Here's a rough calculation. Let's say MJ invests half the portfolio in relatively lower-risk stocks, and the other half in bonds and CDs, and the stocks generate 5% annual returns on average, while the bonds and CDs pay about 2% yield today (but that amount goes up about 5% per year on average as interest rates return to normal).
Based on that scenario, MJ would still have about $142,000 at age 80. Not bad, right? Except that's in 2016 dollars. Based on historical inflation rates, the spending power will probably be less than $100,000 in today's dollars. If MJ were to take out more than 4% per year -- say 5% -- that would cut the nest egg down to about $42,000 in 2016 dollars.
Is that not enough money at 80?
It may be, but the issue is that MJ will need more care in old age, and Medicare won't pay for a lot of things. For instance, if MJ falls and breaks a shoulder, Medicare would cover treatment, including rehab -- even a short stay in a rehab facility . But if MJ has problems getting dressed, or cooking, or with other daily living activities afterward, Medicare isn't going to pay for someone to help with those things.
Depending on where MJ lives, it would cost over $40,000 per year today have in-home care to help with things such as cooking, cleaning, bathing, and getting dressed. If MJ were to need to move into a nursing home, the cost could exceed $50,000 to $90,000 per year, and again, Medicare won't pay for that.
Furthermore, those are the costs today. Fast-forward 15 years, and it's going to cost a lot more. Hopefully MJ has other assets, such as home equity, to help pay for these costs later in life.
What should MJ -- or you -- do?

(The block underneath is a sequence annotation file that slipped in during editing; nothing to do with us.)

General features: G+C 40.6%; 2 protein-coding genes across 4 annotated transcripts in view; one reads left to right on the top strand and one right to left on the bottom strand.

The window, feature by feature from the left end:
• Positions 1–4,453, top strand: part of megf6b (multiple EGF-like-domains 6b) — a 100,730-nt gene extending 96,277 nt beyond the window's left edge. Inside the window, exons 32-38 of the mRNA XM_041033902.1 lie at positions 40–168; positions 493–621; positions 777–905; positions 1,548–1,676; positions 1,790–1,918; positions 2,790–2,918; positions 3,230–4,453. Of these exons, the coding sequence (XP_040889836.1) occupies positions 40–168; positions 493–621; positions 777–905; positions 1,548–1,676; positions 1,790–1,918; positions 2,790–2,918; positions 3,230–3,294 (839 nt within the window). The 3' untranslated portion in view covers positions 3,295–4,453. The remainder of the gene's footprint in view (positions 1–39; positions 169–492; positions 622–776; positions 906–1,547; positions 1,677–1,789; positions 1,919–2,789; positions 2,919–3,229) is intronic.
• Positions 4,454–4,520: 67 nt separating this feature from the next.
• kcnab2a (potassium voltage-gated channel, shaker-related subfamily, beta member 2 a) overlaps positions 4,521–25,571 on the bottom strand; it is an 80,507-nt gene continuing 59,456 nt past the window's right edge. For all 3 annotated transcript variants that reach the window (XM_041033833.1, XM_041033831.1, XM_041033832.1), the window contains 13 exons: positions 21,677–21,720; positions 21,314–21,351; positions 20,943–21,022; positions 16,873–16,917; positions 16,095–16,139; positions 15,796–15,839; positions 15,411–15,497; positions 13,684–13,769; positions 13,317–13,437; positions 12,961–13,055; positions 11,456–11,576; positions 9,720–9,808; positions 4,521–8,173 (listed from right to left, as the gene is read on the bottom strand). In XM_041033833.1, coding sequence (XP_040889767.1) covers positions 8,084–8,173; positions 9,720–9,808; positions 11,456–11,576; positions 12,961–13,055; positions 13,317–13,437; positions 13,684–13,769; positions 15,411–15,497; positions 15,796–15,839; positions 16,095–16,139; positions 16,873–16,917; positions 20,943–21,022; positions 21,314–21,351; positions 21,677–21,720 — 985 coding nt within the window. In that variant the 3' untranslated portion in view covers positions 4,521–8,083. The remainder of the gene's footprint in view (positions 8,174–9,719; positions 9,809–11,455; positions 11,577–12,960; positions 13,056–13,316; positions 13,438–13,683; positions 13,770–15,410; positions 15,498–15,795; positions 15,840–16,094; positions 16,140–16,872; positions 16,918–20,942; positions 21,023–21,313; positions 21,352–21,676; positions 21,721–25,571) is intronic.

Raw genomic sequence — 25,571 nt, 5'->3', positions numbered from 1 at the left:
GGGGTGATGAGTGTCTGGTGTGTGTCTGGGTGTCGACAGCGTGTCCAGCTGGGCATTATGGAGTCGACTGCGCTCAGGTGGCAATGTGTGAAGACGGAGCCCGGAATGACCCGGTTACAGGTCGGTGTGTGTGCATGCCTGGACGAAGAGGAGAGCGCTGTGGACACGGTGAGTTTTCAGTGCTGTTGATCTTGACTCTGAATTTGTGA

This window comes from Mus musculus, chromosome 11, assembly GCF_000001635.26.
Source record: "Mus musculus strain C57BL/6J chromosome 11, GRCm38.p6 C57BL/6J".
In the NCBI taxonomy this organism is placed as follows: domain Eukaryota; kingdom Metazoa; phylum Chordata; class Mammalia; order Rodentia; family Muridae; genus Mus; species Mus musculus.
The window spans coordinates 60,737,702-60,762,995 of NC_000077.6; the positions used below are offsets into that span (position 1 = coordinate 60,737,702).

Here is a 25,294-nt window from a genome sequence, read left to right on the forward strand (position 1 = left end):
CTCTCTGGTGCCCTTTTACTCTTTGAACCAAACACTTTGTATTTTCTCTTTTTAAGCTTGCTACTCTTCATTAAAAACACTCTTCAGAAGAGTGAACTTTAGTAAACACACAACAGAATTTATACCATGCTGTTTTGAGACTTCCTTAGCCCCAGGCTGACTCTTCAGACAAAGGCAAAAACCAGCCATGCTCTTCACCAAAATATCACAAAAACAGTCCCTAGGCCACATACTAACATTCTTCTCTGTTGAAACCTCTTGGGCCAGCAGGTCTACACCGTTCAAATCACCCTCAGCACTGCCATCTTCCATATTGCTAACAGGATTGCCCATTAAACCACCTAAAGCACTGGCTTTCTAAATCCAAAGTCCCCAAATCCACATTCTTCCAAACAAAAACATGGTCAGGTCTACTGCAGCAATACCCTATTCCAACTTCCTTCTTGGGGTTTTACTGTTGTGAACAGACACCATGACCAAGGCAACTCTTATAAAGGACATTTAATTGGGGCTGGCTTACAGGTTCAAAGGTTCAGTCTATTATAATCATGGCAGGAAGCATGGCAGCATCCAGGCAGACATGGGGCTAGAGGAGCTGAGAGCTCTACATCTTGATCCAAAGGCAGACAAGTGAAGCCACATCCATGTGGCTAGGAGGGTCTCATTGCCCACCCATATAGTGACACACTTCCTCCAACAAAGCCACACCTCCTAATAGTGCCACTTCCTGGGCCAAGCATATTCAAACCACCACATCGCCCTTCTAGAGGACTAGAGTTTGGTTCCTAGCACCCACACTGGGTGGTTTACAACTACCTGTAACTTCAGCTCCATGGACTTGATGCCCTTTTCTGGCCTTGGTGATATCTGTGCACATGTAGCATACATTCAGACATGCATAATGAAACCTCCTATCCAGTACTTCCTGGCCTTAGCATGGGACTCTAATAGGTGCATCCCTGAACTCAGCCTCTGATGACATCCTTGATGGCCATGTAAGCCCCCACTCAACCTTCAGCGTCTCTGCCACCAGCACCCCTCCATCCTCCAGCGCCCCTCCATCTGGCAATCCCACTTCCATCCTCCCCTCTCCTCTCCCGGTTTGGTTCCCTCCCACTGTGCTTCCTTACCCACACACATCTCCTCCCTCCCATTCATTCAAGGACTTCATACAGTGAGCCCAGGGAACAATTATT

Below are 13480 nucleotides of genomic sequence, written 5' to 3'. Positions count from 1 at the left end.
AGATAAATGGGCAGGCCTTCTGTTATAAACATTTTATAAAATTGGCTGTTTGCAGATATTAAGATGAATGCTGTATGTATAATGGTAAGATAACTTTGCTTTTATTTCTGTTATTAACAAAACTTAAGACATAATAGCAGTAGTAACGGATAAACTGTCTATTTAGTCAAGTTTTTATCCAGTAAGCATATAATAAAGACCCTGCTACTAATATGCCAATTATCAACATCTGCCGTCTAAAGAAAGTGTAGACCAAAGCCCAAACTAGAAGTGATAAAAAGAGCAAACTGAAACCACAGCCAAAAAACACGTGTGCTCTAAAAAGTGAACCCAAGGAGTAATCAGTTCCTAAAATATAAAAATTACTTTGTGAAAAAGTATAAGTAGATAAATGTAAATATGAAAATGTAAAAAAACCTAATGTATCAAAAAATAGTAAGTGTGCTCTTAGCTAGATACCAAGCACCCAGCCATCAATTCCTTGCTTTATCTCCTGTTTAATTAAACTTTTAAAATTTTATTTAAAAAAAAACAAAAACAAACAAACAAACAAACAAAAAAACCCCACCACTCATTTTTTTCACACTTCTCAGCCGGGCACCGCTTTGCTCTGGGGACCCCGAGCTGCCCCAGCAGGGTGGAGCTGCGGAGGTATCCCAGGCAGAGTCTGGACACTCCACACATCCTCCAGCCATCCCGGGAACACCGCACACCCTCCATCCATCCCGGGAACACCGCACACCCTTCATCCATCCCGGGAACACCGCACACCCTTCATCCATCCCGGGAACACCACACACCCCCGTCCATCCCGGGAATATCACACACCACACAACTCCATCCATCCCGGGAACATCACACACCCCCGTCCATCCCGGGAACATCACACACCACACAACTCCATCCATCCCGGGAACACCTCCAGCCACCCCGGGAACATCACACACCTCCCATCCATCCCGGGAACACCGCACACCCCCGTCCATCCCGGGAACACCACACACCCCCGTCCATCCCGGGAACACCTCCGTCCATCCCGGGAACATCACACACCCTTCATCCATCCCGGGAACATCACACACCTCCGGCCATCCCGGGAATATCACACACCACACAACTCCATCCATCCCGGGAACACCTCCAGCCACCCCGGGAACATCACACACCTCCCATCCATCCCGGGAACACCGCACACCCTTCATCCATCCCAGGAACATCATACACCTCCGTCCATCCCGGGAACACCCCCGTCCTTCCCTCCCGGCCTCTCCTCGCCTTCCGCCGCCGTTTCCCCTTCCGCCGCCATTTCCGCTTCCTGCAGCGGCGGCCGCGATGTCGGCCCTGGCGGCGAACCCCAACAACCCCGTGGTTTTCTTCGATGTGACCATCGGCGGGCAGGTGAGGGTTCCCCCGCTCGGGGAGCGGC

While retirement should be a chance to enjoy the fruits of your labors, you have an advantage in your early retirement years that you may not have when you get older: the ability to continue earning money. And considering that many retirees have trouble finding things to keep them active and engaged, and often struggle with adjusting to retirement life, it may be good for your financial and emotional well-being to continue working in retirement. Even working a couple of days a week could produce enough income to allow you to put off dipping into your nest egg for a few years, and that could make a huge difference as you age.
Or to put it another way, slowing down may be a better idea than stopping, at least early in your retirement.
One Fool's opinion: Even in retirement, still plan for the long term
If you're like MJ, and the retirement account balance you're starting from isn't enough for the 4% rule to give you enough income today and also preserve cash for later in life, you probably need to keep generating some income early in retirement. This could save you financial hardship when work isn't a possibility and you may need to pay for expensive care.
If you're still years away from retirement and MJ's scenario looks familiar, the smartest thing you can do today is crank up your retirement savings while you still have time. 4% rule or otherwise, the number one factor in the quality of your retirement will be how much you have saved when you get there.